(Phys.org)—A trio of researchers, Dean Ho, with UCLA in the U.S., Chung-Huei Katherine Wang, with BRIM Biotechnology Inc., in Taipei and Edward Kai-Hua Chow with the National University of Singapore, has published a review in Science Advances, of the ways nanodiamonds are being used in cancer research and offer insights into the ways they may be used in the future.
As the research trio note, significant progress has been made over the past several decades in the development of nano-materials for use in treating cancer and other ailments. The central idea is to use very tiny particles to carry tumor fighting drugs to tumors (they are not as easily repelled as the larger varieties) thereby healing the patient. The list includes metallic particles, nanotubes, polymers and even lipids. More recently, scientists have been looking into using nanodiamonds as more is learned about the electrostatic capabilities of their facet surfaces when they carry chemicals in a biological system, the ways their inert core can be useful in certain applications and as a means to capitalize on their tunable surfaces.
The authors note that nanodiamonds used in medical applications fall into two main categories, detonation nanodiamonds (DNDs) and fluorescent nanodiamonds (FNDs) as part of highlighting the major ways that nanodiamonds are currently being used:
Imaging—both DNDs and FNDs, the researchers note are increasingly being eyed as a way to improve magnetic resonance imaging and more recently FNDs are also being seen as a way to track stem cells to learn more about their regenerative potential.
Drug Delivery—a lot of research is currently going on to learn more about which types of drugs adhere well to nanodiamond facets, most specifically those used in chemotherapy applications.
Biodistribution and Toxicity—similarly, a lot of research is being conducted to learn more about the ways nanodiamonds can be placed into a living organism (injection, consumption, though the skin, etc.) and whether there is a danger of toxicity.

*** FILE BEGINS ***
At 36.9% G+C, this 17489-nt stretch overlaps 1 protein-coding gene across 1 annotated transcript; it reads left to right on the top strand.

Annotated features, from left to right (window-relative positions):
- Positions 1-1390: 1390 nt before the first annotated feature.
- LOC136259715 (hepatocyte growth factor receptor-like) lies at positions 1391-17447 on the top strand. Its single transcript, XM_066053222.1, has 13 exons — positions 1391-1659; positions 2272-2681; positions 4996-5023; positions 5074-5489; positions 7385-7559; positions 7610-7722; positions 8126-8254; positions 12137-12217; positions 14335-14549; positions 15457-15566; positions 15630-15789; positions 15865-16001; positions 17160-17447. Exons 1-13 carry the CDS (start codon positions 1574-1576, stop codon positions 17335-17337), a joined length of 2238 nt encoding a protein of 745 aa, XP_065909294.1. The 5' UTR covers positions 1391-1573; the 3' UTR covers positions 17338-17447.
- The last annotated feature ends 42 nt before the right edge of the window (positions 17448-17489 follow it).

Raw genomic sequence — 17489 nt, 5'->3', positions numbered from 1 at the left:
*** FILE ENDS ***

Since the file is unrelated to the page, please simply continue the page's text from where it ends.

The researchers note that another area of study involves using nanodiamonds as part of drug testing—if medications can be carried to specific sites, they note, there might be less side-effects.
Another benefit of using nanodiamonds, they note, is that despite being associated with precious gems, nanodiamonds would be quite cheap to procure and use because they can be obtained from mining waste.
Explore further: Promising use of nanodiamonds to kill chemoresistant cancer stem cells more effectively
More information: Nanodiamonds: The intersection of nanotechnology, drug development, and personalized medicine, Science Advances 21 Aug 2015: Vol. 1, no. 7, e1500439. DOI: 10.1126/sciadv.1500439
The implementation of nanomedicine in cellular, preclinical, and clinical studies has led to exciting advances ranging from fundamental to translational, particularly in the field of cancer. Many of the current barriers in cancer treatment are being successfully addressed using nanotechnology-modified compounds. These barriers include drug resistance leading to suboptimal intratumoral retention, poor circulation times resulting in decreased efficacy, and off-target toxicity, among others. The first clinical nanomedicine advances to overcome these issues were based on monotherapy, where small-molecule and nucleic acid delivery demonstrated substantial improvements over unmodified drug administration. Recent preclinical studies have shown that combination nanotherapies, composed of either multiple classes of nanomaterials or a single nanoplatform functionalized with several therapeutic agents, can image and treat tumors with improved efficacy over single-compound delivery. Among the many promising nanomaterials that are being developed, nanodiamonds have received increasing attention because of the unique chemical-mechanical properties on their faceted surfaces. More recently, nanodiamond-based drug delivery has been included in the rational and systematic design of optimal therapeutic combinations using an implicitly de-risked drug development platform technology, termed Phenotypic Personalized Medicine–Drug Development (PPM-DD). The application of PPM-DD to rapidly identify globally optimized drug combinations successfully addressed a pervasive challenge confronting all aspects of drug development, both nano and non-nano. This review will examine various nanomaterials and the use of PPM-DD to optimize the efficacy and safety of current and future cancer treatment. How this platform can accelerate combinatorial nanomedicine and the broader pharmaceutical industry toward unprecedented clinical impact will also be discussed.